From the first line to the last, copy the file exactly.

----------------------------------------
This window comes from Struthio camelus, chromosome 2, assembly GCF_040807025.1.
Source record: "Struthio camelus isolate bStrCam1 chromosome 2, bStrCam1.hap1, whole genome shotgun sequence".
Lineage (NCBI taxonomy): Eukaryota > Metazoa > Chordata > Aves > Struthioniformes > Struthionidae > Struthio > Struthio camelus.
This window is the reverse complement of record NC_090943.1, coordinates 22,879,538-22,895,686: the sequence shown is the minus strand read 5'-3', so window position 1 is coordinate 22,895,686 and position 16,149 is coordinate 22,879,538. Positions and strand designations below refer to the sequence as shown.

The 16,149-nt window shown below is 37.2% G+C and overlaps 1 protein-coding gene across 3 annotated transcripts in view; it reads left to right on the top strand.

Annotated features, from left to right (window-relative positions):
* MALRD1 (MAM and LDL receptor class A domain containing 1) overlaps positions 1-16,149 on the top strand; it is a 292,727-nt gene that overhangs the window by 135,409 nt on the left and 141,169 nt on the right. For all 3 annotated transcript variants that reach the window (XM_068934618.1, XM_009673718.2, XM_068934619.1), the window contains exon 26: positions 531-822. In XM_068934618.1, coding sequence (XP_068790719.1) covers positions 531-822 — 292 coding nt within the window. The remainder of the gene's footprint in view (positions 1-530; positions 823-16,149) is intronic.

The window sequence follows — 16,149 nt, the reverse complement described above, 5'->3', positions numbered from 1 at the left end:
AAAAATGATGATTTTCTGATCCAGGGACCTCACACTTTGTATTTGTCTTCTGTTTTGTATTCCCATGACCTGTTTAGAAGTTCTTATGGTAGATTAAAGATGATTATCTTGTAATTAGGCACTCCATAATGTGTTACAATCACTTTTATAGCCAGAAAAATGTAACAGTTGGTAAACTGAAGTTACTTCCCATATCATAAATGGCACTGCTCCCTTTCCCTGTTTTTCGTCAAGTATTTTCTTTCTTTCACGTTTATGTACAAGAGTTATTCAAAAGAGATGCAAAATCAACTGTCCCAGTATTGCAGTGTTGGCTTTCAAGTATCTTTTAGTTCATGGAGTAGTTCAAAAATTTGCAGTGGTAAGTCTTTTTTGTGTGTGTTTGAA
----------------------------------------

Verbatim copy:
This window comes from Struthio camelus, chromosome 2, assembly GCF_040807025.1.
Source record: "Struthio camelus isolate bStrCam1 chromosome 2, bStrCam1.hap1, whole genome shotgun sequence".
Lineage (NCBI taxonomy): Eukaryota > Metazoa > Chordata > Aves > Struthioniformes > Struthionidae > Struthio > Struthio camelus.
This window is the reverse complement of record NC_090943.1, coordinates 22,879,538-22,895,686: the sequence shown is the minus strand read 5'-3', so window position 1 is coordinate 22,895,686 and position 16,149 is coordinate 22,879,538. Positions and strand designations below refer to the sequence as shown.

The 16,149-nt window shown below is 37.2% G+C and overlaps 1 protein-coding gene across 3 annotated transcripts in view; it reads left to right on the top strand.

Annotated features, from left to right (window-relative positions):
* MALRD1 (MAM and LDL receptor class A domain containing 1) overlaps positions 1-16,149 on the top strand; it is a 292,727-nt gene that overhangs the window by 135,409 nt on the left and 141,169 nt on the right. For all 3 annotated transcript variants that reach the window (XM_068934618.1, XM_009673718.2, XM_068934619.1), the window contains exon 26: positions 531-822. In XM_068934618.1, coding sequence (XP_068790719.1) covers positions 531-822 — 292 coding nt within the window. The remainder of the gene's footprint in view (positions 1-530; positions 823-16,149) is intronic.

The window sequence follows — 16,149 nt, the reverse complement described above, 5'->3', positions numbered from 1 at the left end:
AAAAATGATGATTTTCTGATCCAGGGACCTCACACTTTGTATTTGTCTTCTGTTTTGTATTCCCATGACCTGTTTAGAAGTTCTTATGGTAGATTAAAGATGATTATCTTGTAATTAGGCACTCCATAATGTGTTACAATCACTTTTATAGCCAGAAAAATGTAACAGTTGGTAAACTGAAGTTACTTCCCATATCATAAATGGCACTGCTCCCTTTCCCTGTTTTTCGTCAAGTATTTTCTTTCTTTCACGTTTATGTACAAGAGTTATTCAAAAGAGATGCAAAATCAACTGTCCCAGTATTGCAGTGTTGGCTTTCAAGTATCTTTTAGTTCATGGAGTAGTTCAAAAATTTGCAGTGGTAAGTCTTTTTTGTGTGTGTTTGAA